Between the Lines
In this delightful companion novel to Off the Page, #1 New York Times bestselling authors Jodi Picoult and her daughter and cowriter, Samantha van Leer, present a novel filled with romance, adventure, and humor in a story you'll never forget. What happens when happily ever after...isn't? Delilah is a bit of a loner who prefers spending her time in the school library with her head in a book--one book in particular. Between the Lines may be a fairy tale, but it feels real. Prince Oliver is brave, adventurous, and loving. He really speaks to Delilah. And then one day Oliver actually speaks to her. Turns out, Oliver is more than a one-dimensional storybook prince. He's a restless teen who feels trapped by his literary existence and hates that his entire life is predetermined. He's sure there's more for him out there in the real world, and Delilah might just be his key to freedom. A romantic and charming story, this companion novel to Off the Page will make every reader believe in the fantastical power of fairy tales.
- Hardback | 368 pages
- 155 x 231 x 36mm | 680g
- 26 Jun 2012
- SIMON & SCHUSTER
- United States
- Reprint ed.
- Illustrations, unspecified
"A compulsively readable charmer. The teen dialogue and interior monologues feel authentic, while Picoult's practiced hand balances humor with larger issues such as abandonment, hope, and existential quandaries related to fate and human nature. Both silhouette and pencil drawings abound; characters climb in and around the text to excellent effect. Younger readers and their parents will appreciate the gentle, wholesome romance, with nary a shred of paranormal action. The tender, positive tone and effective pacing that builds to a satisfying finish will inspire readers to pass the book to a friend--or reread it themselves." --Booklist
About Jodi Picoult
Jodi Picoult received an AB in creative writing from Princeton and a master's degree in education from Harvard. The recipient of the 2003 New England Book Award for her entire body of work, she is the author of twenty-six novels, including the #1 New York Times bestsellers House Rules, Handle With Care, Change of Heart, and My Sister's Keeper, for which she received the American Library Association's Margaret Alexander Edwards Award. She lives in New Hampshire with her husband and three children. Visit her website at JodiPicoult.com. Samantha van Leer is a sophomore at Vassar College majoring in psychology with a minor in human development. She has four dogs: Alvin, Harvey, Dudley, and Oliver--for whom the prince in this story is named.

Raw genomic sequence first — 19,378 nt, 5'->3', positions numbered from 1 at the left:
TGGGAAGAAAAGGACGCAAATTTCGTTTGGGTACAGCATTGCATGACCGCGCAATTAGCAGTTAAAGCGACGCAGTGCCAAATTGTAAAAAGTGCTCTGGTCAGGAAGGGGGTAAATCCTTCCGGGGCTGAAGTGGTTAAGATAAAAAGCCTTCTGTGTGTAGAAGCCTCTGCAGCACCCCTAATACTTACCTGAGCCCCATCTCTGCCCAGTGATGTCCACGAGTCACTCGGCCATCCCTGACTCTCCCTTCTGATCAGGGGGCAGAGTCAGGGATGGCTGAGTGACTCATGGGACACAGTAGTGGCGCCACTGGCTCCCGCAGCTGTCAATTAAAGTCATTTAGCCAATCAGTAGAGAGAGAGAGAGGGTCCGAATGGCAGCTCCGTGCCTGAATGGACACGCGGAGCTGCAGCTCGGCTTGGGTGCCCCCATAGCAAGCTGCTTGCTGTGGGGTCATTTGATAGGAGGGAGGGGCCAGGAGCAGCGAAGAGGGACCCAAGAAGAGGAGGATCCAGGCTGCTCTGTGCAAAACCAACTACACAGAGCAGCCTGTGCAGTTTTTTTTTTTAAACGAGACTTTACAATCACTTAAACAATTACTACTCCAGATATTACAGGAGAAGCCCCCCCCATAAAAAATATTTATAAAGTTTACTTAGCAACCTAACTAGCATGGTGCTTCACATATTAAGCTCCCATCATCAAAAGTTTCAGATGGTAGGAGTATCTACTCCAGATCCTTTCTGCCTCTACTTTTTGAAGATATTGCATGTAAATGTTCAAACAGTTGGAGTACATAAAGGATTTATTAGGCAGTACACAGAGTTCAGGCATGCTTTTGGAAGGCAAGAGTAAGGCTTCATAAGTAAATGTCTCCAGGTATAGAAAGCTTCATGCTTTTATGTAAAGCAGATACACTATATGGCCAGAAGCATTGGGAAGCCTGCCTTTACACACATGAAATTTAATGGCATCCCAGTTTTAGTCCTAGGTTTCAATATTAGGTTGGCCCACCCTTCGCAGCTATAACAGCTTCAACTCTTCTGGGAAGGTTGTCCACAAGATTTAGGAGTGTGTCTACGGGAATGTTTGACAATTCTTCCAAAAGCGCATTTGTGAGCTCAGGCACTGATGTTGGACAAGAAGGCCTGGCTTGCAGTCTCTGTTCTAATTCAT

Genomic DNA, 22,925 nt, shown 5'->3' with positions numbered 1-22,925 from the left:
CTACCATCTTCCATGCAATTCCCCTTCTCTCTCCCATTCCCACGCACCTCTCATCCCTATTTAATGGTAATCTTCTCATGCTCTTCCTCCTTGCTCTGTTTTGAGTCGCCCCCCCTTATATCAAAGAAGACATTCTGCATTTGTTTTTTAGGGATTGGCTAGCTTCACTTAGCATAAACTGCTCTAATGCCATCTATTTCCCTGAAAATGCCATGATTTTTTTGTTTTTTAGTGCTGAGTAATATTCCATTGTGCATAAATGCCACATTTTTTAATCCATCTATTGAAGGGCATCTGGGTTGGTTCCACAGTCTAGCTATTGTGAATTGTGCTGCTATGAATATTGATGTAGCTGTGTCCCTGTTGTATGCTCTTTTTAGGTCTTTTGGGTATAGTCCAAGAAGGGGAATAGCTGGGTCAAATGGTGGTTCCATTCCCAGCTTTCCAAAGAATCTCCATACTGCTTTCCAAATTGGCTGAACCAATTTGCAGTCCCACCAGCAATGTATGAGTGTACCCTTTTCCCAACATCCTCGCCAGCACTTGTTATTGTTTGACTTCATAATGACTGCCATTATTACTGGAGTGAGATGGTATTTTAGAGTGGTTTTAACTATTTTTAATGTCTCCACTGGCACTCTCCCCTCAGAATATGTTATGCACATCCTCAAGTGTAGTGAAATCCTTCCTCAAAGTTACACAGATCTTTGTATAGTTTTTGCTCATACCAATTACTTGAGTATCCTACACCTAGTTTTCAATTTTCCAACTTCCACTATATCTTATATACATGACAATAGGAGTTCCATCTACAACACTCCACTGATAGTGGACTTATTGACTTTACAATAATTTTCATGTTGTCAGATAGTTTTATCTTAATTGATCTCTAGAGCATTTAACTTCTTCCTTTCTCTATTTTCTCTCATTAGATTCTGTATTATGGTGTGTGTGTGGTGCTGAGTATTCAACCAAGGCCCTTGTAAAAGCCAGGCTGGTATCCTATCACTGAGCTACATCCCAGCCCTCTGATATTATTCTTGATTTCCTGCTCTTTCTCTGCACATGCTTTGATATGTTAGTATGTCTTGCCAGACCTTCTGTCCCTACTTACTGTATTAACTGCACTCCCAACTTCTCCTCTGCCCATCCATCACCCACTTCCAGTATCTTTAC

Our customer reviews
Between The Lines is a young adult novel co-written by Jodi Picoult and her daughter, Samantha Van Leer. Essentially, it is the story of a young Prince who is stuck in a fairy tale and desperate to stop repeating the same script every time someone reads the book, and the teenage reader who loves the book, hears and understands his plea, and vows to help him (he is pretty hot, after all!). As usual with a Picoult book, there are multiple narratives, in this case, three: the fairy tale itself and the voices of Prince Oliver and of Delilah, and each narrative is printed in a different colour and font. The fairy tale itself is filled with all the classic essentials for such a tale: a King and Queen, a clever and loyal Prince, a faithful dog, a handsome steed, an evil villain bent on revenge, a wizard, mermaids, trolls, pirates, a dragon, a kidnapped Princess, a quest, word puzzles and some bizarre implements to help the Prince save his Princess. Along the way, the dialogue between Delilah and her mother, Oliver and her best friend, Jules, includes some astute observances about being a teenager, what love is, growing up and friendship. The aspect of the life that characters lead when the reader closes the book reminded me of Jasper Fforde's marvellous Thursday Next series. I may not be a young adult, but I certainly enjoyed this novel.show moreby Marianne Vincent
This is truly dreadful. Picoult has done her daughter a disservice by putting her own name on the cover; the story itself is far too underbaked to be published on it's own merits. Coupled with shoddy editing this one can definitely be missed. The only redeeming quality is it's interior design.show moreby Suzanne